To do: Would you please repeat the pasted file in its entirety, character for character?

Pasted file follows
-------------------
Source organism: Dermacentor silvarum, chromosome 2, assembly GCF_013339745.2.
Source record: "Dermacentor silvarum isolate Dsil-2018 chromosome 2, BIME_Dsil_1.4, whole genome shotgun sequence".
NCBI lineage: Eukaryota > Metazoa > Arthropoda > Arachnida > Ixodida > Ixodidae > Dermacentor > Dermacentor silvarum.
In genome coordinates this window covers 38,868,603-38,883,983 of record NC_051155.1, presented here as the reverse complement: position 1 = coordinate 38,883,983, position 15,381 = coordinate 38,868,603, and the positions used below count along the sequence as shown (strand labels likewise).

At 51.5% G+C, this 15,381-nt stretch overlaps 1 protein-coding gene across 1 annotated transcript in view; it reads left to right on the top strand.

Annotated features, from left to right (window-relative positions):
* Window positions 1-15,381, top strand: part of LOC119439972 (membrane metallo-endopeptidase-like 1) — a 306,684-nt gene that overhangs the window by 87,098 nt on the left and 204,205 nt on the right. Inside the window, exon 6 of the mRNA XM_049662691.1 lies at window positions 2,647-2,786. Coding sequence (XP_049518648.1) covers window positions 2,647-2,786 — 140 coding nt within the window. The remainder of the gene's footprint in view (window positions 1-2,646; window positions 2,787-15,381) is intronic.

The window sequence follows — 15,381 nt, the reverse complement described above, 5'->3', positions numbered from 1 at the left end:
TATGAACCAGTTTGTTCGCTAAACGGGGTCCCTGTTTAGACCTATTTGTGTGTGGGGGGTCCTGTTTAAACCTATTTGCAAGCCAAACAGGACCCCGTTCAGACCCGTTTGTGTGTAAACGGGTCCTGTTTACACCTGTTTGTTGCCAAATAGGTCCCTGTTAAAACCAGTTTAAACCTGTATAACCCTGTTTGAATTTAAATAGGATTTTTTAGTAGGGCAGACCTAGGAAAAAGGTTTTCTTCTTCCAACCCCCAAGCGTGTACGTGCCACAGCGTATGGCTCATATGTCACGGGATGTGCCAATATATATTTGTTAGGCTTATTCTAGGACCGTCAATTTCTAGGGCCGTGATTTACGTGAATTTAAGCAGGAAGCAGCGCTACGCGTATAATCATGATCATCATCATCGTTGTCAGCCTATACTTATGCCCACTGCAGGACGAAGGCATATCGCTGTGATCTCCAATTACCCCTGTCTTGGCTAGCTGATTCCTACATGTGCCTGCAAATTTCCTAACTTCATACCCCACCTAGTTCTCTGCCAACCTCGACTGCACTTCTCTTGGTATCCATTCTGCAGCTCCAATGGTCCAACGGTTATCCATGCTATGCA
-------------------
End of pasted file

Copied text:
Source organism: Dermacentor silvarum, chromosome 2, assembly GCF_013339745.2.
Source record: "Dermacentor silvarum isolate Dsil-2018 chromosome 2, BIME_Dsil_1.4, whole genome shotgun sequence".
NCBI lineage: Eukaryota > Metazoa > Arthropoda > Arachnida > Ixodida > Ixodidae > Dermacentor > Dermacentor silvarum.
In genome coordinates this window covers 38,868,603-38,883,983 of record NC_051155.1, presented here as the reverse complement: position 1 = coordinate 38,883,983, position 15,381 = coordinate 38,868,603, and the positions used below count along the sequence as shown (strand labels likewise).

At 51.5% G+C, this 15,381-nt stretch overlaps 1 protein-coding gene across 1 annotated transcript in view; it reads left to right on the top strand.

Annotated features, from left to right (window-relative positions):
* Window positions 1-15,381, top strand: part of LOC119439972 (membrane metallo-endopeptidase-like 1) — a 306,684-nt gene that overhangs the window by 87,098 nt on the left and 204,205 nt on the right. Inside the window, exon 6 of the mRNA XM_049662691.1 lies at window positions 2,647-2,786. Coding sequence (XP_049518648.1) covers window positions 2,647-2,786 — 140 coding nt within the window. The remainder of the gene's footprint in view (window positions 1-2,646; window positions 2,787-15,381) is intronic.

The window sequence follows — 15,381 nt, the reverse complement described above, 5'->3', positions numbered from 1 at the left end:
TATGAACCAGTTTGTTCGCTAAACGGGGTCCCTGTTTAGACCTATTTGTGTGTGGGGGGTCCTGTTTAAACCTATTTGCAAGCCAAACAGGACCCCGTTCAGACCCGTTTGTGTGTAAACGGGTCCTGTTTACACCTGTTTGTTGCCAAATAGGTCCCTGTTAAAACCAGTTTAAACCTGTATAACCCTGTTTGAATTTAAATAGGATTTTTTAGTAGGGCAGACCTAGGAAAAAGGTTTTCTTCTTCCAACCCCCAAGCGTGTACGTGCCACAGCGTATGGCTCATATGTCACGGGATGTGCCAATATATATTTGTTAGGCTTATTCTAGGACCGTCAATTTCTAGGGCCGTGATTTACGTGAATTTAAGCAGGAAGCAGCGCTACGCGTATAATCATGATCATCATCATCGTTGTCAGCCTATACTTATGCCCACTGCAGGACGAAGGCATATCGCTGTGATCTCCAATTACCCCTGTCTTGGCTAGCTGATTCCTACATGTGCCTGCAAATTTCCTAACTTCATACCCCACCTAGTTCTCTGCCAACCTCGACTGCACTTCTCTTGGTATCCATTCTGCAGCTCCAATGGTCCAACGGTTATCCATGCTATGCA